Japanese researchers have come up with an ingenious solution to the perennial security problem of shoulder surfing and screen capture malware – make it impossible for co-workers or screen scrapers to see what has been entered by filling the screen with dummy mouse cursors.

The problem being addressed by Japan Science and Technology (JST) Agency was that while dummy keypads used in applications such as online banks work well as a defence against software keyloggers they can still be subverted by screen capturing malware.

They are also in some cases vulnerable to individuals in the same room as the users memorising PIN numbers or passwords as they are entered.

To counter this, JST’s lateral-thinking solution is to fill the screen in front of a PIN keypad with numerous moving dummy mouse cursors, disguising the user’s real cursor in the visual confusion.

In tests, upping the number of cursors to 20 or more caused an attacker to fail to guess the correct PIN number 99 percent of the time.

The team also created a second ‘SymmetricCursors’ version, which takes the concept to an extreme by moving cursors to every character position on a dial even as the user moves to the cursor to the real key.

The team claims that users don’t themselves become confused about which keys they are pressing despite the lack of visual feedback.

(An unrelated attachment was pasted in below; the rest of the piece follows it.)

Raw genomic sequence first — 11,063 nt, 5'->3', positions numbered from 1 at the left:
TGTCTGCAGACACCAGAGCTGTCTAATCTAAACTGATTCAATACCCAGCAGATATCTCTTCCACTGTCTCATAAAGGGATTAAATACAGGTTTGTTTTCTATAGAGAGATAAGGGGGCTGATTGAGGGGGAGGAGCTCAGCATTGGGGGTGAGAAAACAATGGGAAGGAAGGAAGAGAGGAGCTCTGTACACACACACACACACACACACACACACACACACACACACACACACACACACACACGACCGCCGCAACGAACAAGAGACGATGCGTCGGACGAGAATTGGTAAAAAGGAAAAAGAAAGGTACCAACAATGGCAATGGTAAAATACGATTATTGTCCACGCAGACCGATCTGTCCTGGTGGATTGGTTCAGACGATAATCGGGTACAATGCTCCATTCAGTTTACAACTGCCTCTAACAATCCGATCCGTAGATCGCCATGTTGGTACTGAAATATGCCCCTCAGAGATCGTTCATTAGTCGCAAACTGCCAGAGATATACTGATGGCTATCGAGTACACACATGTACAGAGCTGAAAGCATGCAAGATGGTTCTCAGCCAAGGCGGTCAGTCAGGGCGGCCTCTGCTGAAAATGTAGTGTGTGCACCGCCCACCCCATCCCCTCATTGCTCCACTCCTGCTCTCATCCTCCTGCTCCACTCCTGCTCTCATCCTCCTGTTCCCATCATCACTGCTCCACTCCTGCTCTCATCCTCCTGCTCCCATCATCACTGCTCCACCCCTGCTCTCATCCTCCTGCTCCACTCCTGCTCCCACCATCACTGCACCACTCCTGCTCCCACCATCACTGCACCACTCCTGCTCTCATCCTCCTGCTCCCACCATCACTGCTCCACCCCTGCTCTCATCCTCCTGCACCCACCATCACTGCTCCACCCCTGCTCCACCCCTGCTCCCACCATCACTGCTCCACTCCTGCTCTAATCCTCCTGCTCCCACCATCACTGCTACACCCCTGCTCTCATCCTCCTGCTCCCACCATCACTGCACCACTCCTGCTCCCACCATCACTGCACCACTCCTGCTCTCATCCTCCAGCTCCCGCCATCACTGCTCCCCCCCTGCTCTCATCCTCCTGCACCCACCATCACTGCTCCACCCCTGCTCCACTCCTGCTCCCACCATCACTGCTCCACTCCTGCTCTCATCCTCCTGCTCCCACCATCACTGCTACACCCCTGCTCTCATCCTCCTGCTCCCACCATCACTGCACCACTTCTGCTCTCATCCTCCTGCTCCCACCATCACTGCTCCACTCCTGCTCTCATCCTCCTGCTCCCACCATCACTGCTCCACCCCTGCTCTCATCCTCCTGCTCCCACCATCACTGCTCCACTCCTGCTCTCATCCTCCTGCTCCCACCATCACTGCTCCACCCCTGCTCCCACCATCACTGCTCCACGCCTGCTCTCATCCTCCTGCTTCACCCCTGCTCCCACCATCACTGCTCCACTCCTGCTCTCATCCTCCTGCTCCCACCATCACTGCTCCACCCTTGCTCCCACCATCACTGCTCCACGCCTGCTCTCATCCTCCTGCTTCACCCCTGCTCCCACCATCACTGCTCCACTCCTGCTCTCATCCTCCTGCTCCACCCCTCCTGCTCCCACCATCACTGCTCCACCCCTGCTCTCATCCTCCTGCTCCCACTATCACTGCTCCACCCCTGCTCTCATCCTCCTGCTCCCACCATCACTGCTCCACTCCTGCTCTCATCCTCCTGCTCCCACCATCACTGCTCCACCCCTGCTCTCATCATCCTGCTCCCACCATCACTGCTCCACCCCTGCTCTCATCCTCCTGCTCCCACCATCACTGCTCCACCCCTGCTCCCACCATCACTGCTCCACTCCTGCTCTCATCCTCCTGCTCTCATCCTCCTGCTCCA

“We still need to find out more about how people recognise their cursor,” said JPL researcher Keita Watanabe in a video demonstrating the system.

“Now that we’ve discovered this phenomenon we want to use eye-trackers and fMRI [functional magnetic resonance imaging) to learn about the biometric relationships,” he said.

A video explaining the ERATO Igarashi Design User Interface Project system can be found on YouTube.

It's not clear how easily keylogging malware could be adjusted to track cursor movement to counter such a design; a proof-of-concept IE exploit of that technique surfaced last \december. It might be difficult is the technology was implemented as a plug-in within specific browsers because the cursors would be extremely difficult to distinguish from dummy ones.